Exactness of feedback capacitors? - diyAudio
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Old 3rd May 2009, 02:40 PM   #1
bigwill is offline bigwill  United Kingdom
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Default Exactness of feedback capacitors?

I am rebuilding a Radford STA-15

Schematic:

http://www.freeinfosociety.com/elect...ew.php?id=2361


Now, the the feedback compensation caps in the original are silver mica and while you can get these, they are hard to find and pretty expensive. Other capacitor types don't have such a tight tolerance so you can't get these values. Does it matter if I can't find the EXACT value, and is it preferable to get the closest higher or lower valued caps?

I'm guessing higher, so that the amp is "slower" and less likely to oscillate?
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Old 3rd May 2009, 05:54 PM   #2
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Will,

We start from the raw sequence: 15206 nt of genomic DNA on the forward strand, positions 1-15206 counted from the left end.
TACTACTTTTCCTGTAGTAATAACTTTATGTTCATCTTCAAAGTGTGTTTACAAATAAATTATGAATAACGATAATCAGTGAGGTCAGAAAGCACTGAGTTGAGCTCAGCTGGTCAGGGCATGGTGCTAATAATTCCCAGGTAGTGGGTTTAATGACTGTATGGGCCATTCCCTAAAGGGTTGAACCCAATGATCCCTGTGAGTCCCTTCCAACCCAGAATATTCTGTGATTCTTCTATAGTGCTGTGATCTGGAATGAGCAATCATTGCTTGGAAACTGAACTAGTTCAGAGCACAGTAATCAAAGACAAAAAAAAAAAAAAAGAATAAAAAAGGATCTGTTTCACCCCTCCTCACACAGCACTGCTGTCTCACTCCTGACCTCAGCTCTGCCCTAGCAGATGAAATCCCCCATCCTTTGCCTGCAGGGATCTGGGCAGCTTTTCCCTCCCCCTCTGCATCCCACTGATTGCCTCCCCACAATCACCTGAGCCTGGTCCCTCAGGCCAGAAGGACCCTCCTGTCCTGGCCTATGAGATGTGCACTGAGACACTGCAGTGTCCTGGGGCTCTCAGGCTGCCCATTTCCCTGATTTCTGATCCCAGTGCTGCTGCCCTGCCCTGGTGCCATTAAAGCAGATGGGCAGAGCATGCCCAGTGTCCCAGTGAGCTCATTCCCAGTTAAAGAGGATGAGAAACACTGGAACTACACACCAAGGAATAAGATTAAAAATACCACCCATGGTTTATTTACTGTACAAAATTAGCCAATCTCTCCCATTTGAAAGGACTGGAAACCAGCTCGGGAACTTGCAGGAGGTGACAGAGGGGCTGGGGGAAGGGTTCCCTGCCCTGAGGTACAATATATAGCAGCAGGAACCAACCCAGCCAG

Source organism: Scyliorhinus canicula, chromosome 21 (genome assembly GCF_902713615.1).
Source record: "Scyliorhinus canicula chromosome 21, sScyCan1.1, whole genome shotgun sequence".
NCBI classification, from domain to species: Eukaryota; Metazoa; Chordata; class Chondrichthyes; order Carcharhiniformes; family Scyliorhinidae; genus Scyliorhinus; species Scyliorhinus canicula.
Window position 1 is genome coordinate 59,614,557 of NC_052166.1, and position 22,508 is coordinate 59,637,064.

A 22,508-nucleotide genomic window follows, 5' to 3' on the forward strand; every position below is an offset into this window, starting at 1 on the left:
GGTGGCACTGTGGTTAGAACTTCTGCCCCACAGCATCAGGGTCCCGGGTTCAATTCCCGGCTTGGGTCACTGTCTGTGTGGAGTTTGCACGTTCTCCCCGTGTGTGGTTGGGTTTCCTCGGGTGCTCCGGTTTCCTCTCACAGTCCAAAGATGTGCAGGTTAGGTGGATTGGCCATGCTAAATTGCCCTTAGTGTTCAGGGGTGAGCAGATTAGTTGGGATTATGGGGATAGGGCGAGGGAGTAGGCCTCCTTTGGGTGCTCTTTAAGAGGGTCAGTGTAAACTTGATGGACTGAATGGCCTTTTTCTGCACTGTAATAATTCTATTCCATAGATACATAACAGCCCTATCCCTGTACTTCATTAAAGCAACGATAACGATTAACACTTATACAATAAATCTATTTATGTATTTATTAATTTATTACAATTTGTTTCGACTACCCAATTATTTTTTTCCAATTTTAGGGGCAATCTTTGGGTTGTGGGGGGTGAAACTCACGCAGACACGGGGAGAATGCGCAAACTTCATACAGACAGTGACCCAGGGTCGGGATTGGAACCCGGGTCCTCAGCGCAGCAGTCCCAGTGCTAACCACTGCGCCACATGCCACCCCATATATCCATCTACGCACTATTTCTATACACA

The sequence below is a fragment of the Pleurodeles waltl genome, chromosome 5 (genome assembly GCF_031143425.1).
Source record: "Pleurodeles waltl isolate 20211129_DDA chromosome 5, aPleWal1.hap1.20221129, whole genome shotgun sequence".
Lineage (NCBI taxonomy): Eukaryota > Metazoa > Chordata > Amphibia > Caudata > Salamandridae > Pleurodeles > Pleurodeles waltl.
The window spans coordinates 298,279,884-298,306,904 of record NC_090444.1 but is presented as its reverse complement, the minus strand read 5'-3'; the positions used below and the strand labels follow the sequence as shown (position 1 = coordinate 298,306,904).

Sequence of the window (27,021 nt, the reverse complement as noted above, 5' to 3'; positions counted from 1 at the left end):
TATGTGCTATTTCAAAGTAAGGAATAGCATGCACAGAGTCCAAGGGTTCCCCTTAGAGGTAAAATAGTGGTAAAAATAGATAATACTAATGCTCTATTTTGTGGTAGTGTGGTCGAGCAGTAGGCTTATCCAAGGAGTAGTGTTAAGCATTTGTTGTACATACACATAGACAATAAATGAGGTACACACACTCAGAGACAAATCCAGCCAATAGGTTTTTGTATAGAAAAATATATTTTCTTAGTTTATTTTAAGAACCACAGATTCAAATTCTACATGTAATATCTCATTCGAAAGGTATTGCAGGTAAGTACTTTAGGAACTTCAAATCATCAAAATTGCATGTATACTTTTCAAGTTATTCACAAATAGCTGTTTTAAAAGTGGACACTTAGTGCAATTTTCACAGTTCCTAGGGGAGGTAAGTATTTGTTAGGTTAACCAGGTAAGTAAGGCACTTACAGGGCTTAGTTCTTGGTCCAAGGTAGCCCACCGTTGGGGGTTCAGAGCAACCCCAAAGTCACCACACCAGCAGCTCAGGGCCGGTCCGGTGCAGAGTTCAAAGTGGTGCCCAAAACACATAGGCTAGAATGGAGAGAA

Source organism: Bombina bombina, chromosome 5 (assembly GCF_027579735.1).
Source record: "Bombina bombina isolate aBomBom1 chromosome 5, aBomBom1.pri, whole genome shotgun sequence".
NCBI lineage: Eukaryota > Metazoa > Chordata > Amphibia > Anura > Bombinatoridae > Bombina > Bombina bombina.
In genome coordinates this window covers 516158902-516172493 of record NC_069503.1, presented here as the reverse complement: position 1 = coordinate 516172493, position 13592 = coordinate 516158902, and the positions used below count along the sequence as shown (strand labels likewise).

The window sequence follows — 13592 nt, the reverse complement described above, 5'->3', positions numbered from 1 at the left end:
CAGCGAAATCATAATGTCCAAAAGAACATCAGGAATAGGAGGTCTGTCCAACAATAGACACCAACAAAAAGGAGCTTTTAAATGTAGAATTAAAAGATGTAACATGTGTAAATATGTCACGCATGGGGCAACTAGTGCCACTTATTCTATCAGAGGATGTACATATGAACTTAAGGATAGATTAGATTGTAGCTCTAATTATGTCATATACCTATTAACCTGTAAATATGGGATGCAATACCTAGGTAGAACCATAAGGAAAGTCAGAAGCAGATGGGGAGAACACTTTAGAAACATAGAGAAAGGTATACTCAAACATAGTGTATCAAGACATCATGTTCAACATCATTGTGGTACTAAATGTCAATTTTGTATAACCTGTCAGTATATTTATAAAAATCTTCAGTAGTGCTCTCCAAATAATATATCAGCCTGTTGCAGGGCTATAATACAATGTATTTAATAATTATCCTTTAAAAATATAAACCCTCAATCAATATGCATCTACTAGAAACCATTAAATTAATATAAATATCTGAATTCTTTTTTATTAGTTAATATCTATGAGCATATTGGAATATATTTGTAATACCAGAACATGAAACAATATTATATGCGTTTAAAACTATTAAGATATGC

"Perfection" of the phase compensation is directly related to the specific O/P trafo you use. Tweaking for the best looking waveform on the o'scope screen is the method employed.

I have no notion of what sort of parts are easily obtained in the UK. Silvered mica is not especially problematic in North America. Given the tweaking requirement, it might be better to install trimmer parts of the sort shown here. You could construct assemblies of a NPO ceramic part paralleled by a trimmer.
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Old 3rd May 2009, 06:09 PM   #3
bigwill is offline bigwill  United Kingdom
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TYVM for the reply, I'm back with another question

Are ceramics OK to use in the feedback network?
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Old 3rd May 2009, 06:35 PM   #4
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I've restored a few Radfords and used polystyrene caps in the NFB loop and in the compensation across the EF86's anode load. I've put a trim capacitor - as already suggested - across these caps to adjust for best square wave. Be careful if you decide to use a trim cap on the EF86 anode load compensation, it's at high voltage!